. The state's capital and largest city is Columbus . The state takes its name from the Ohio River
Ohio River
. The name originated from the Seneca language word ohiːyo', meaning "great river" or "large creek". Partitioned from the Northwest Territory
Northwest Territory
, the state was admitted to the Union as the 17th state (and the first under the Northwest Ordinance ) on March 1, 1803. Ohio
Ohio
is historically known as the "Buckeye State" after its Ohio buckeye trees , and Ohioans are also known as "Buckeyes"
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United States
Coordinates : 40°N 100°W / 40°N 100°W / 40; -100 United States
United States
of America Flag Great Seal MOTTO: " In God We Trust
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Lidar
LIDAR (also called LIDAR, LIDAR, and LADAR) is a surveying method that measures distance to a target by illuminating that target with a pulsed laser light, and measuring the reflected pulses with a sensor. Differences in laser return times and wavelengths can then be used to make digital 3D-representations of the target. The name lidar, sometimes considered an acronym of Light
Light
Detection And Ranging (sometimes Light
Light
Imaging, Detection, And Ranging), was originally a portmanteau of light and radar . Lidar
Lidar
is popularly used to make high-resolution maps, with applications in geodesy , geomatics , archaeology , geography , geology , geomorphology , seismology , forestry , atmospheric physics , laser guidance , airborne laser swath mapping (ALSM), and laser altimetry . The technology is also used for control and navigation for some autonomous cars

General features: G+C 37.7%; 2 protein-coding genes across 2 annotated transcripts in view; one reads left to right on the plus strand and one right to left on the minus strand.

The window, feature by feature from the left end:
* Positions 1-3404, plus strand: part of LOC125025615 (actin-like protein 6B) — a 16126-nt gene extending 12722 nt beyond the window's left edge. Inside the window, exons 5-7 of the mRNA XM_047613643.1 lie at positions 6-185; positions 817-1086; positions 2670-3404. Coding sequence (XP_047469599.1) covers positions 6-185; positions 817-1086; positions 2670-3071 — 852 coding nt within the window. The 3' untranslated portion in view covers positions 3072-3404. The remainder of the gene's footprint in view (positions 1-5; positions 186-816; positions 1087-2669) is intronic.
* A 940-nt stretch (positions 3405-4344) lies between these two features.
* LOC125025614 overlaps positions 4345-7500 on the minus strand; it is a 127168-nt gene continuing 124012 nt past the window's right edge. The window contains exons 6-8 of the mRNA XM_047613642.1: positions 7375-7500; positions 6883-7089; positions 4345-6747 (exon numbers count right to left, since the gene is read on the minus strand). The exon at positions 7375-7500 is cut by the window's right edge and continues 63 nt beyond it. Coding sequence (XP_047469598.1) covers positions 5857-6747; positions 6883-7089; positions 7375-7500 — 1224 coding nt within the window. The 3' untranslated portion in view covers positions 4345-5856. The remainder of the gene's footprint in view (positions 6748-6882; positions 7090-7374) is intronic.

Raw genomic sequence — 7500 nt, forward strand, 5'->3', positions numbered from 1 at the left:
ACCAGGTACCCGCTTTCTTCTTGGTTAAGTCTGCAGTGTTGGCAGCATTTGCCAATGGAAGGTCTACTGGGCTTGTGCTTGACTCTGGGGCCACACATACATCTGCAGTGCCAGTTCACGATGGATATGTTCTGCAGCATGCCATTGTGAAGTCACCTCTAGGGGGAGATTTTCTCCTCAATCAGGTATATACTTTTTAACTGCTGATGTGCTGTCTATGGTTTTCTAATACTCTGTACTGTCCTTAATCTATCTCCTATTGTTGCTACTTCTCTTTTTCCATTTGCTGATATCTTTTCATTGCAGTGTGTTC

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Aerial Photography
AERIAL PHOTOGRAPHY is the taking of photographs of the ground from an elevated/direct-down position. Usually the camera is not supported by a ground-based structure. Platforms for aerial photography include fixed-wing aircraft , helicopters , unmanned aerial vehicles (UAVs or "drones"), balloons , blimps and dirigibles , rockets , pigeons , kites , parachutes , stand-alone telescoping and vehicle-mounted poles. Mounted cameras may be triggered remotely or automatically; hand-held photographs may be taken by a photographer. Aerial photography
Aerial photography
should not be confused with air-to-air photography , where one or more aircraft are used as chase planes that "chase" and photograph other aircraft in flight
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Offa's Dyke
Coordinates : 52°20′38″N 3°02′56″W / 52.344°N 3.049°W / 52.344; -3.049 OFFA\'S DYKE (Welsh : CLAWDD OFFA) is a large linear earthwork that roughly follows the current border between England
England
and Wales
Wales
. The structure is named after Offa , the Anglo-Saxon king of Mercia from AD 757 until 796, who is traditionally believed to have ordered its construction. Although its precise original purpose is debated, it delineated the border between Anglian Mercia and the Welsh kingdom of Powys . The Dyke, which was up to 65 feet (20 m) wide (including its flanking ditch) and 8 feet (2.4 m) high, traversed low ground, hills and rivers
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Antonine Wall